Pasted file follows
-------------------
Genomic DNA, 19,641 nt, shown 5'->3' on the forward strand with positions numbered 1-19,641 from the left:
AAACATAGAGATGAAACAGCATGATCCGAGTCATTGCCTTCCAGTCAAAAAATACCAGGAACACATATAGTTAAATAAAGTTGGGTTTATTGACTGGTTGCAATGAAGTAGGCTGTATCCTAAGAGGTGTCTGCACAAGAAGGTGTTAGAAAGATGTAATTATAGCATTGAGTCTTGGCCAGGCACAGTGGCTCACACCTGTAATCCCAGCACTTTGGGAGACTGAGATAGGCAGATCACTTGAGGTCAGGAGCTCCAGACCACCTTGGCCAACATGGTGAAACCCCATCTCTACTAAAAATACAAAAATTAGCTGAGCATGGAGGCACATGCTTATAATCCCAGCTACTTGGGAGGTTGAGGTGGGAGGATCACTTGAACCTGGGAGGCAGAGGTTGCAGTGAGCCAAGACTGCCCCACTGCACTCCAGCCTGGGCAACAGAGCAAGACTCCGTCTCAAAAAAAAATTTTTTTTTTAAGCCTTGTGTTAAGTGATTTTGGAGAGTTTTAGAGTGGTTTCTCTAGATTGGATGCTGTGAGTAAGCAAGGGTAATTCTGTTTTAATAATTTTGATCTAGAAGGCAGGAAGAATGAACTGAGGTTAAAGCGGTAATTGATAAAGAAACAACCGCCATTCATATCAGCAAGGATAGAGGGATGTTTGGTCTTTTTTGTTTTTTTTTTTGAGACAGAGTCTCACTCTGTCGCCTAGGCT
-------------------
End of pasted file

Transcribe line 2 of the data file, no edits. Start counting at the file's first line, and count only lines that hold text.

AAACATAGAGATGAAACAGCATGATCCGAGTCATTGCCTTCCAGTCAAAAAATACCAGGAACACATATAGTTAAATAAAGTTGGGTTTATTGACTGGTTGCAATGAAGTAGGCTGTATCCTAAGAGGTGTCTGCACAAGAAGGTGTTAGAAAGATGTAATTATAGCATTGAGTCTTGGCCAGGCACAGTGGCTCACACCTGTAATCCCAGCACTTTGGGAGACTGAGATAGGCAGATCACTTGAGGTCAGGAGCTCCAGACCACCTTGGCCAACATGGTGAAACCCCATCTCTACTAAAAATACAAAAATTAGCTGAGCATGGAGGCACATGCTTATAATCCCAGCTACTTGGGAGGTTGAGGTGGGAGGATCACTTGAACCTGGGAGGCAGAGGTTGCAGTGAGCCAAGACTGCCCCACTGCACTCCAGCCTGGGCAACAGAGCAAGACTCCGTCTCAAAAAAAAATTTTTTTTTTAAGCCTTGTGTTAAGTGATTTTGGAGAGTTTTAGAGTGGTTTCTCTAGATTGGATGCTGTGAGTAAGCAAGGGTAATTCTGTTTTAATAATTTTGATCTAGAAGGCAGGAAGAATGAACTGAGGTTAAAGCGGTAATTGATAAAGAAACAACCGCCATTCATATCAGCAAGGATAGAGGGATGTTTGGTCTTTTTTGTTTTTTTTTTTGAGACAGAGTCTCACTCTGTCGCCTAGGCT